I digress. I present a little humor as my first contribution to this blog. You know Jeff Foxworthy’s goofy “You might be a redneck if” schtick? Well, let’s morph that into a college-friendly one. YOOOOOU might be a freshman if!

DISCLAIMER: We were all freshmen once. I know. I even committed one of these fashion faux pas once. It’s okay–you can still learn!

You might be a freshman if…

…you still wear your senior class T-shirt or high school hoodie, even though the campus bookstore would be more than happy to sell you college spirit wear.

…you wear your dorm room key around your neck on a lanyard instead of in a bag or pocket.

…college’s more relaxed dress code means spaghetti-strap tanks and the shortest shorts known to humankind (for ladies).

…college’s more relaxed dress code means jeans/shorts slung so low people can see all of your underwear (for gentlemen).

…you go to class in pajamas. (Perhaps this is just a GSU thing but our school is in the middle of downtown Atlanta, surrounded by the seats of both state and county government as well as other businesses. It doesn’t look right, dadgummit! I’m old.)

…you honestly think the campus bookstore offers the lowest prices on books.

…your school hasn’t found some surprising and inventive way to mess with your head yet. (Yet.)

Got any more to add? :)


Teacher Don’t Teach, I’m In Trouble Deep

 

Are these notes even helping? Image courtesy of Lower Columbia College. Licensed under CC 2.0.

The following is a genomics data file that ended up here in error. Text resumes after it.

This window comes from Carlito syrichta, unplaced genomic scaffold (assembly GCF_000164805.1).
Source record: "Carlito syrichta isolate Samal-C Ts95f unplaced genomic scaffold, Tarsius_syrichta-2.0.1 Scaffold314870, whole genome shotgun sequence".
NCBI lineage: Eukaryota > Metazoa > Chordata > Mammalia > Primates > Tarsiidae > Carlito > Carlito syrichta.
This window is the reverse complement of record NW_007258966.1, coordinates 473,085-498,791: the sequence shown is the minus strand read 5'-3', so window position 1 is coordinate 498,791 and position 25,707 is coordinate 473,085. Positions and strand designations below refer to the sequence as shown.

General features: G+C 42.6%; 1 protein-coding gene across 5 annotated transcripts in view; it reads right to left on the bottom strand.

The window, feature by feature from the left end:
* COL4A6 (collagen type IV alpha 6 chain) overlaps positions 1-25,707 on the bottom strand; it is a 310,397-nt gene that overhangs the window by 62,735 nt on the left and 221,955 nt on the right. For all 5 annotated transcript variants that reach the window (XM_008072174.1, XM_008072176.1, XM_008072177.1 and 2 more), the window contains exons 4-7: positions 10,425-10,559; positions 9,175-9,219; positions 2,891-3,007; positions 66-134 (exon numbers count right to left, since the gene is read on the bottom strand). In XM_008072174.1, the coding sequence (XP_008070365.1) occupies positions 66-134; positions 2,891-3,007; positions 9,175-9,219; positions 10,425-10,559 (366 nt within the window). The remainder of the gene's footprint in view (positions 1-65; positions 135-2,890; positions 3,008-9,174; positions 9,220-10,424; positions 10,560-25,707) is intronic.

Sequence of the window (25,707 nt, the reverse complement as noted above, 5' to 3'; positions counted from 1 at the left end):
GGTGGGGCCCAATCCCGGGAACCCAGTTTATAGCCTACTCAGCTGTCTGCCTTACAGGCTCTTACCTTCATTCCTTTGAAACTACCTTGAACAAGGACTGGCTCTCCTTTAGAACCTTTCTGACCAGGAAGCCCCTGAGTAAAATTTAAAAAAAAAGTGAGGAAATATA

Today in Organic Chemistry, somewhere between writing out the mechanism for acid catalyzed reactions with carbocation intermediates and the mechanism for reactions with halonium intermediates, I realized I had no idea what I was writing down. And this got me thinking.

Why do I have what at this point basically amounts to $100,000 in student loans so that I can sit in a classroom and have some guy write some stuff on the board, not explain it, and expect me to read and learn it out of a book? Why don’t I just buy the $200 book, read it, and learn it myself? Now don’t get me wrong, I’ve had my fair share of “teach yourself” style classes before, but never to this extreme. Never to the point that I am actually clueless as to what’s going on for the entire 50 minute duration of the period. Never have I felt like I’m writing in some kind of hieroglyphic and just completely lacking any kind of Rosetta Stone to translate it all. The acidic hydrogen does what to the pi bond? Or does the pi bond do something to that boron molecule? The process of hydrobor-what?

But maybe I’m the one with the wrong idea. I’ll be the first to admit that I don’t like to put in my leg work beforehand, but that’s because I’d rather just hear someone else tell me what I need to know and fill in the couple of gaps myself, not try to construct the whole idea myself and have someone tell me I’m right. I wonder if this has to do with sheer laziness or just the fear of building the entire idea wrong? And if I do put in all that work and get the wrong idea, doesn’t that make it worse than not having any idea at all? Because I’m fairly certain that the grade I got back on this last Organic test is telling me LOUD and CLEAR that something about the way this guy is teaching just isn’t doing it for me. Let’s just say that if my grade was my age, I’d be waiting in line at the DMV, and this would be the most exciting day of my young life. Freedom! Too bad I’ll be stuck in my apartment teaching myself Organic Chemistry for the next two semesters instead of out enjoying that freedom.